2.5.1 Intelligibility

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Concept

Intelligibility is the responsibility of hearers as well as speakers

Being intelligible means that you are understood by the person you are talking to. World Englishes scholars Larry Smith and Cecil Nelson (1985) have suggested that intelligibility is made up of the following three components:

    intelligibility, the ability of the listener to recognise individual words or utterances
    comprehensibility, the listener’s ability to understand the meaning of the word or utterance in its given context
    interpretability, the ability of the listener to understand the speaker’s intentions behind the word or utterance.

Most English language teachers probably assume that intelligibility is the responsibility of their learners. In contrast, the Smith and Nelson (1985) model focuses on the relative nature of intelligibility, suggesting that it is interactional between speaker and hearer, and that being intelligible means being understood by a particular listener at a particular time in a particular situation. What this means is that English users’ familiarity with any speaker's way of talking is as important as how they are talking. In other words, the intelligibility of the English of Cormack and Bernadette you read and listened to earlier depends on how used you are to hearing their voices. Listen to them for any length of time, and they will become more intelligible (to you). The interactive nature of intelligibility is, regrettably, something so-called 'international' English tests ignore. How can speaking tests be valid and reliable when the examiner is (or is not) used to the test-taker’s variety of English?

Most English language teachers probably assume that 'interference’ from their students' first language is a major source of any communication problems. But, as Jenkins’ (2002) research on pronunciation suggests, effective international communicators use many features that differ from those of native speakers without causing communication problems. In addition to pronunciation features, there are also many grammatical and lexical features which have been shown not to hinder communication. For example:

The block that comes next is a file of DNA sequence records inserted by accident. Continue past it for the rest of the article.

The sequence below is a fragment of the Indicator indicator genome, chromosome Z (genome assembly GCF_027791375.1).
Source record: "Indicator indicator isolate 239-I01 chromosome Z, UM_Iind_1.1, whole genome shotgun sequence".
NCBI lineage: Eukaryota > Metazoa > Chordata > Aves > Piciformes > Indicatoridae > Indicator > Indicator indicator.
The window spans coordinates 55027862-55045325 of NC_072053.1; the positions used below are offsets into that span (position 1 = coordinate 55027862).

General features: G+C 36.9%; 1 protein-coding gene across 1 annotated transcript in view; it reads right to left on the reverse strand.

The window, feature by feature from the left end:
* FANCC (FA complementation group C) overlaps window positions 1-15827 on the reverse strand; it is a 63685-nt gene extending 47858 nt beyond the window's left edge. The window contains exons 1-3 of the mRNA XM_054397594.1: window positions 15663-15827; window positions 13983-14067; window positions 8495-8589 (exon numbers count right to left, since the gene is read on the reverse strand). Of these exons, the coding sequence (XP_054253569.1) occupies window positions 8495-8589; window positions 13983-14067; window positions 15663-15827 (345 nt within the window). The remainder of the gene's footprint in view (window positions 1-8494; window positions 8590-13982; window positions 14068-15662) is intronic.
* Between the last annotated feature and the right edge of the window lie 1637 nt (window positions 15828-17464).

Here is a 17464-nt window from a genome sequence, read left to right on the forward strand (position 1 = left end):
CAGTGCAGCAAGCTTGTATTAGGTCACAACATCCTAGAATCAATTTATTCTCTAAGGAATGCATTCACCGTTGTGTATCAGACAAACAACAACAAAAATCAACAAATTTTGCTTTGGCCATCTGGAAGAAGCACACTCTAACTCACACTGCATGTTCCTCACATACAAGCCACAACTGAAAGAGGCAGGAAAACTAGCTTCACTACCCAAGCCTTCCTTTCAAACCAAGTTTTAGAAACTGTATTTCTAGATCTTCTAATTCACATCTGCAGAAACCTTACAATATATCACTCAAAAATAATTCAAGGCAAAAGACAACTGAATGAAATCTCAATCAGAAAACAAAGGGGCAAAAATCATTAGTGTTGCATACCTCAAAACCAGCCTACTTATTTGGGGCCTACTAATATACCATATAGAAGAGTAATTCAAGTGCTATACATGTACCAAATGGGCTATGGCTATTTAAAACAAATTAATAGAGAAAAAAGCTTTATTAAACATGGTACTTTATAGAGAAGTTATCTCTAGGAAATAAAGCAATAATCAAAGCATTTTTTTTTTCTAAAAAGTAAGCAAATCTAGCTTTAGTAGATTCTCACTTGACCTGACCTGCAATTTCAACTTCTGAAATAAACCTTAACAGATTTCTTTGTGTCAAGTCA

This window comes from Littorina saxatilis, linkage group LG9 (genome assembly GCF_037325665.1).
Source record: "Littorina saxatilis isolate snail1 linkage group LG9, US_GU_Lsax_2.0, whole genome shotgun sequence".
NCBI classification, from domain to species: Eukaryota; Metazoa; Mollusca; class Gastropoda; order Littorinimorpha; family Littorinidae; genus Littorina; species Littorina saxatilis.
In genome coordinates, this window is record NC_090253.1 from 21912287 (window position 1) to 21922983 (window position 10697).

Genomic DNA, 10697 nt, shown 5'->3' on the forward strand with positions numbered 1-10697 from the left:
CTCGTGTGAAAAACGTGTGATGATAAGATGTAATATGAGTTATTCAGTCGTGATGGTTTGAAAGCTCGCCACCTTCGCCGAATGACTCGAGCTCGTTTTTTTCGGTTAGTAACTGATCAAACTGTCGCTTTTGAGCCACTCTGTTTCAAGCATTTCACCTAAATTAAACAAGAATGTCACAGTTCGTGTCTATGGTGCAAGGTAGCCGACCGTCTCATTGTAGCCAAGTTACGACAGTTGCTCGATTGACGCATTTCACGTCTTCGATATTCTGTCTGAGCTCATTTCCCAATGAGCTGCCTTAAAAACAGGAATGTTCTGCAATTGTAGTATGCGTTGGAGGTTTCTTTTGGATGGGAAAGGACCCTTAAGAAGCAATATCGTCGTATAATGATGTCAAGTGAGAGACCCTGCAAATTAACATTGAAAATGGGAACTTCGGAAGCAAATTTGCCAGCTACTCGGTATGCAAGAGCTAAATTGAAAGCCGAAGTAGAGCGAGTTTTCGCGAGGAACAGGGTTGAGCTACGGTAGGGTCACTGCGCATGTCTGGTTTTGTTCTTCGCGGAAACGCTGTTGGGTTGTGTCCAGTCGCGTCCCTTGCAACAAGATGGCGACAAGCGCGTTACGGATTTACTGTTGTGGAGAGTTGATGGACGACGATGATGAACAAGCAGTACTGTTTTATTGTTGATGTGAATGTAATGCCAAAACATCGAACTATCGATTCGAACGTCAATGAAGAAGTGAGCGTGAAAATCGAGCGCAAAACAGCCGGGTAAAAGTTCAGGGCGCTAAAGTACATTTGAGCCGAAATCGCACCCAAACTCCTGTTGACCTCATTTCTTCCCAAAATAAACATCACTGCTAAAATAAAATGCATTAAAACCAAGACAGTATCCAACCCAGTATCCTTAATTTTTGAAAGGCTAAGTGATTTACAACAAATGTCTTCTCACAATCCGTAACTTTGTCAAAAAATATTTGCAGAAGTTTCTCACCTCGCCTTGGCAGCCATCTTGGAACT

● non-use of the third person present tense –s: she look very sad
    omission and addition of definite and indefinite articles
    ● use of an all-purpose question tag: isn’t it? no?
    ● increase in redundancy: we have to study about, black colour, how long time?
    ● pluralisation of nouns: informations, staffs, advices
(Seidlhofer 2004, p. 220)

(You can confirm the findings of this research yourself by looking again at the Ban Ki Moon interview used in the first unit, Defining English.)

Research into intelligibility by World Englishes and ELF scholars has demonstrated that, contrary to the assumptions of many English language teachers, there is no causal relationship between being a native speaker of English and being intelligible in an international context (see for example, Wicaksono, 2012). Instead, it has been suggested, it is vitally important for all speakers of English to practise listening to a wide range of varieties of English and to adjust their speech in order to be intelligible to listeners from a wide range of language backgrounds. In the words of Suresh Canagarajah (2007, pp. 923 - 924), successful English language users ‘are able to monitor each other’s language proficiency to determine mutually the appropriate grammar, lexical range and pragmatic conventions that would ensure intelligibility’.

Discussion point 2.2

Share here any interesting examples of misunderstandings in ELF contexts, either involving native speakers or solely between non-native speakers. To what extent were they language-based? Do you recall how they were resolved?